What does the children’s commissioner think?
The children’s commissioner for England, Anne Longfield, has welcomed the news that schools will remain open during lockdown.
Longfield, whose role is to promote and protect children’s rights, wrote on Twitter: “We’ve always said that schools should be the last to shut & first to open.
“It would be a disaster for children’s well-being and education if they were to close.”
She added: “The fact schools are able to stay open is testament to the fantastic work schools and teachers have taken to make schools Covid secure.
“Our survey of children showed children were delighted to be back at school, felt safe, and understood all the rules.”
How are parents feeling?
The issue about whether or not children should be in schools during the second lockdown has also left parents divided.
Despite being “all for” school closures during the first lockdown, Valerie Fox – who lives in west London – is “completely against” schools closing over November after watching her children’s health, mental health and education “plummet” over spring.
“It massively affected their learning,” the 34-year-old said. “Even though I do not work and could stay home and had all the time in the world to help them, I’m still not a qualified teacher.
“So I can only imagine the stress for a full-time working parent who would have to juggle both – I don’t even see how it would be possible. I was doing lessons for hours.”
Fox added: “Closing the schools for more than a couple of weeks is just completely detrimental to their mental health, not to mention how far behind they are academically. It’s really quite sad.”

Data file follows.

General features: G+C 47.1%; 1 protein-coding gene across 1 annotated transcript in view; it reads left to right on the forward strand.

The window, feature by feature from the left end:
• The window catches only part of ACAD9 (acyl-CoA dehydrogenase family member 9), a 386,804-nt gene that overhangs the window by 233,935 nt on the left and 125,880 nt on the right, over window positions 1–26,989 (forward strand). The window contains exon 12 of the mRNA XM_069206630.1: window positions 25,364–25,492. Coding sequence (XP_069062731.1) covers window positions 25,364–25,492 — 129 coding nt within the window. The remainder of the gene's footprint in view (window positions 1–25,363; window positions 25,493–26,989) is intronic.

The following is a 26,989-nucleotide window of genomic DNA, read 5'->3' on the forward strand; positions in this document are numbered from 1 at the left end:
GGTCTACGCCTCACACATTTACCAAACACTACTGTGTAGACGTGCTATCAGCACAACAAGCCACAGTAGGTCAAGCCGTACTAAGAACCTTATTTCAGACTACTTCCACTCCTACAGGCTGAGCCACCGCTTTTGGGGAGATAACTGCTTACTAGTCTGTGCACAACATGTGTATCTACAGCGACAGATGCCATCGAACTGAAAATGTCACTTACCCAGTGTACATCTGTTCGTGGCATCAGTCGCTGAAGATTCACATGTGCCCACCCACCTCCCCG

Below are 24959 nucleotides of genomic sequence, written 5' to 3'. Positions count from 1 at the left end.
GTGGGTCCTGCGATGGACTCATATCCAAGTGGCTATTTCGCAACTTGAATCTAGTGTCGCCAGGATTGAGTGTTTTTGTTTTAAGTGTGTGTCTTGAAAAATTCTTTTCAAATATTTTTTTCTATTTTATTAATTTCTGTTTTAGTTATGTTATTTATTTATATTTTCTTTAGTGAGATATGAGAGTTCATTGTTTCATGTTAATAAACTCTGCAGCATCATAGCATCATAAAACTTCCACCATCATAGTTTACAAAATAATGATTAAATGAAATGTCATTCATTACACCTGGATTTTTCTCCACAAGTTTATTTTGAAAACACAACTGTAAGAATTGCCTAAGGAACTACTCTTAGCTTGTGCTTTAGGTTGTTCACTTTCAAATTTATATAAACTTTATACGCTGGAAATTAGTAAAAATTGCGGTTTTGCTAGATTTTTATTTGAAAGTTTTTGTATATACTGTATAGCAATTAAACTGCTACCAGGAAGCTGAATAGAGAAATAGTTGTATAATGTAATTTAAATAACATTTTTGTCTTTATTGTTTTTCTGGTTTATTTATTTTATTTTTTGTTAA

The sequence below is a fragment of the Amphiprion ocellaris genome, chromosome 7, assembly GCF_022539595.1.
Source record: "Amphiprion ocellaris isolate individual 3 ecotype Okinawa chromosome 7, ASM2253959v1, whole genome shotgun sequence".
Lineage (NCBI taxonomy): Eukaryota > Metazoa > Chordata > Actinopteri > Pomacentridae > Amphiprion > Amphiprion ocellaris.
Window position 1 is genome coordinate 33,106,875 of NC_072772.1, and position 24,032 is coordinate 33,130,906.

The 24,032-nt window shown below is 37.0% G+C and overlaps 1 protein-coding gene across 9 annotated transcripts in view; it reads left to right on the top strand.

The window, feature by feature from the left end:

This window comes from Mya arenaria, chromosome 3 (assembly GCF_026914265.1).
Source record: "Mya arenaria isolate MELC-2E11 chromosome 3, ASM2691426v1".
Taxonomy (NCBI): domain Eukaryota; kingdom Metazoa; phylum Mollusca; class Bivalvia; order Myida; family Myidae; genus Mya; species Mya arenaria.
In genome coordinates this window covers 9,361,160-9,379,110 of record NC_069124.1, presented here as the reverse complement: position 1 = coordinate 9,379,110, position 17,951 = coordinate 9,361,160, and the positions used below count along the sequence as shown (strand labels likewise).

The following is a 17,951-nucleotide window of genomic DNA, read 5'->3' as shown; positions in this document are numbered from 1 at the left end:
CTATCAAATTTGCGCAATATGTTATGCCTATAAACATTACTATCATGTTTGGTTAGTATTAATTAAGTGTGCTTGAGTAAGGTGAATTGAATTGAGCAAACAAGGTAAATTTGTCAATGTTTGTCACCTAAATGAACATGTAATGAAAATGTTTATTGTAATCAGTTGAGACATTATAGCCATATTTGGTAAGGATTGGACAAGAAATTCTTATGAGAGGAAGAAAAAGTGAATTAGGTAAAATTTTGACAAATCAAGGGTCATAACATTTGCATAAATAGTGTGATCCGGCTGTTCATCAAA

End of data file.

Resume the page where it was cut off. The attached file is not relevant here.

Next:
For 35-year-old Khadija, who lives in Lancashire, it’s not such an easy decision.
She lives in a three-bedroom terrace house with her husband and four children – a situation that became really difficult during the first lockdown when everyone was working and learning from home.
With not enough laptops and tablets to go around for everyone to work on, they had to take it in turns “or use my phone, which is not ideal at all”.
She also found that while the school her middle children attend was good at engaging their students and keeping them focused, her youngest and eldest children were often left to their own devices by their teachers for long periods during the school day.
Despite this, Khadija still thinks that schools should close. “I live in Preston, where we have been under very tight restrictions since August,” she said.
“Despite this, cases are amongst the highest in the country. We know so many people in hospital with Covid and who have died.
“Schools, colleges and unis are super spreaders for sure. Where cases are high, schools should be closed. Half-term would have been an ideal time to have a two- or three-week lockdown.”
Claire Thurgood, who lives in Norfolk, is also “not happy at all” that schools will remain open.
Earlier this year, both she and her 14-year-old daughter caught coronavirus – and they are still living with the effects of long-Covid. “We are both afraid of the infection,” the 58-year-old said.
“My daughter was very upset at having to go to school today. She doesn’t want to go.”
Despite the fact it initially looked like the teenager had mild coronavirus symptoms, she is still not better “but struggling on at school”.
“I have considered taking her out of school during lockdown, but it would have to be backed up by our GP, who I will be contacting soon,” Thurgood said.
“If the GP backs me up, I will take her out of school. Last lockdown, I taught her myself for six months.”
But as a retired teacher, Thurgood acknowledges that she is at advantage in being able to help her daughter with her schooling.
“Having worked in children’s services in the past, kids from disadvantaged backgrounds would lose out if there was home schooling, particularly if home life is chaotic.”